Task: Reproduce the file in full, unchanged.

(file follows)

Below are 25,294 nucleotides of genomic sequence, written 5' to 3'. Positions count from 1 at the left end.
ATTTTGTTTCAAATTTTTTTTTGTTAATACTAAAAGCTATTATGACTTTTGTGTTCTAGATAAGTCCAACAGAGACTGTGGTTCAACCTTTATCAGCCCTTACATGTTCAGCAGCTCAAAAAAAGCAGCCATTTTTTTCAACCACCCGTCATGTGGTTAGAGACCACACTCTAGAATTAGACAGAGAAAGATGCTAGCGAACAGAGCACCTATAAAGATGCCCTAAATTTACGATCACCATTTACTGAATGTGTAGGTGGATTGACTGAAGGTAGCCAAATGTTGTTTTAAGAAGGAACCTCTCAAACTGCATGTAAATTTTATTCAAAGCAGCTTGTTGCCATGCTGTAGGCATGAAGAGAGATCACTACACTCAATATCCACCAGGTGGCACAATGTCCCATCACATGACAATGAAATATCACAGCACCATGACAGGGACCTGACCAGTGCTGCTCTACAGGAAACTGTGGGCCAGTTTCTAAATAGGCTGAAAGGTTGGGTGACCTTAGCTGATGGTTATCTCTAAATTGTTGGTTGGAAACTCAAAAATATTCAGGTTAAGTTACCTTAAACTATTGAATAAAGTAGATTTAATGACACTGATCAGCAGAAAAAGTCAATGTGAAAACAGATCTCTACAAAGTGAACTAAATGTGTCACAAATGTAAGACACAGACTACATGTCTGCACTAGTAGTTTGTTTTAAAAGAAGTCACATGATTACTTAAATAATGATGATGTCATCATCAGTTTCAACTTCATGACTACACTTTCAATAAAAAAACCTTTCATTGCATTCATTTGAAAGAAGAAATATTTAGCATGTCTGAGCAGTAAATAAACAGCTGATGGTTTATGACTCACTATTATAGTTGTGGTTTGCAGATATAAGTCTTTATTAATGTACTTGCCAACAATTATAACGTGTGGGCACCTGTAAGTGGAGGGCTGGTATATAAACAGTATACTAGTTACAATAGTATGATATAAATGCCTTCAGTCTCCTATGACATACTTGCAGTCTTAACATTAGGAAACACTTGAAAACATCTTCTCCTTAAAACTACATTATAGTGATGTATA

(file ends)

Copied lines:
Below are 25,294 nucleotides of genomic sequence, written 5' to 3'. Positions count from 1 at the left end.
ATTTTGTTTCAAATTTTTTTTTGTTAATACTAAAAGCTATTATGACTTTTGTGTTCTAGATAAGTCCAACAGAGACTGTGGTTCAACCTTTATCAGCCCTTACATGTTCAGCAGCTCAAAAAAAGCAGCCATTTTTTTCAACCACCCGTCATGTGGTTAGAGACCACACTCTAGAATTAGACAGAGAAAGATGCTAGCGAACAGAGCACCTATAAAGATGCCCTAAATTTACGATCACCATTTACTGAATGTGTAGGTGGATTGACTGAAGGTAGCCAAATGTTGTTTTAAGAAGGAACCTCTCAAACTGCATGTAAATTTTATTCAAAGCAGCTTGTTGCCATGCTGTAGGCATGAAGAGAGATCACTACACTCAATATCCACCAGGTGGCACAATGTCCCATCACATGACAATGAAATATCACAGCACCATGACAGGGACCTGACCAGTGCTGCTCTACAGGAAACTGTGGGCCAGTTTCTAAATAGGCTGAAAGGTTGGGTGACCTTAGCTGATGGTTATCTCTAAATTGTTGGTTGGAAACTCAAAAATATTCAGGTTAAGTTACCTTAAACTATTGAATAAAGTAGATTTAATGACACTGATCAGCAGAAAAAGTCAATGTGAAAACAGATCTCTACAAAGTGAACTAAATGTGTCACAAATGTAAGACACAGACTACATGTCTGCACTAGTAGTTTGTTTTAAAAGAAGTCACATGATTACTTAAATAATGATGATGTCATCATCAGTTTCAACTTCATGACTACACTTTCAATAAAAAAACCTTTCATTGCATTCATTTGAAAGAAGAAATATTTAGCATGTCTGAGCAGTAAATAAACAGCTGATGGTTTATGACTCACTATTATAGTTGTGGTTTGCAGATATAAGTCTTTATTAATGTACTTGCCAACAATTATAACGTGTGGGCACCTGTAAGTGGAGGGCTGGTATATAAACAGTATACTAGTTACAATAGTATGATATAAATGCCTTCAGTCTCCTATGACATACTTGCAGTCTTAACATTAGGAAACACTTGAAAACATCTTCTCCTTAAAACTACATTATAGTGATGTATA